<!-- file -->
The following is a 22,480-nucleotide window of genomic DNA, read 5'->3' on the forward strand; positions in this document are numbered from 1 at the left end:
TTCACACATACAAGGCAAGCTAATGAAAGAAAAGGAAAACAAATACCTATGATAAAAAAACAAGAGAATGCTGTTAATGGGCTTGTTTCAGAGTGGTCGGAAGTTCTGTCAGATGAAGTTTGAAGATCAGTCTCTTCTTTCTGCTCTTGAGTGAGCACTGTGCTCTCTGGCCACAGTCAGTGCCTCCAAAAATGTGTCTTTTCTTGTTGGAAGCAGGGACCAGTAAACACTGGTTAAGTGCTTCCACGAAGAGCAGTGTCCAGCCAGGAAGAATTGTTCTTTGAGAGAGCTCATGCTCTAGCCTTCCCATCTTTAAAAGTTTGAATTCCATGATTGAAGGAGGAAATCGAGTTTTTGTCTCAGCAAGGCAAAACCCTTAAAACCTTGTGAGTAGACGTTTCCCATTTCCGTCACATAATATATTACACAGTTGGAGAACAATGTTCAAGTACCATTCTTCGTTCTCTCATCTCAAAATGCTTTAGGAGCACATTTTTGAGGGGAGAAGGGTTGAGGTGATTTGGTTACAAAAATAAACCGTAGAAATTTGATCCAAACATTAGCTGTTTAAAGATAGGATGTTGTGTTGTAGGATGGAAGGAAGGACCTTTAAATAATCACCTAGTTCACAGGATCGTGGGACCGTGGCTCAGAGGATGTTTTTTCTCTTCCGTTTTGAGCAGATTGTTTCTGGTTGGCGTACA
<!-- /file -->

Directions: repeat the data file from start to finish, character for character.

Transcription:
The following is a 22,480-nucleotide window of genomic DNA, read 5'->3' on the forward strand; positions in this document are numbered from 1 at the left end:
TTCACACATACAAGGCAAGCTAATGAAAGAAAAGGAAAACAAATACCTATGATAAAAAAACAAGAGAATGCTGTTAATGGGCTTGTTTCAGAGTGGTCGGAAGTTCTGTCAGATGAAGTTTGAAGATCAGTCTCTTCTTTCTGCTCTTGAGTGAGCACTGTGCTCTCTGGCCACAGTCAGTGCCTCCAAAAATGTGTCTTTTCTTGTTGGAAGCAGGGACCAGTAAACACTGGTTAAGTGCTTCCACGAAGAGCAGTGTCCAGCCAGGAAGAATTGTTCTTTGAGAGAGCTCATGCTCTAGCCTTCCCATCTTTAAAAGTTTGAATTCCATGATTGAAGGAGGAAATCGAGTTTTTGTCTCAGCAAGGCAAAACCCTTAAAACCTTGTGAGTAGACGTTTCCCATTTCCGTCACATAATATATTACACAGTTGGAGAACAATGTTCAAGTACCATTCTTCGTTCTCTCATCTCAAAATGCTTTAGGAGCACATTTTTGAGGGGAGAAGGGTTGAGGTGATTTGGTTACAAAAATAAACCGTAGAAATTTGATCCAAACATTAGCTGTTTAAAGATAGGATGTTGTGTTGTAGGATGGAAGGAAGGACCTTTAAATAATCACCTAGTTCACAGGATCGTGGGACCGTGGCTCAGAGGATGTTTTTTCTCTTCCGTTTTGAGCAGATTGTTTCTGGTTGGCGTACA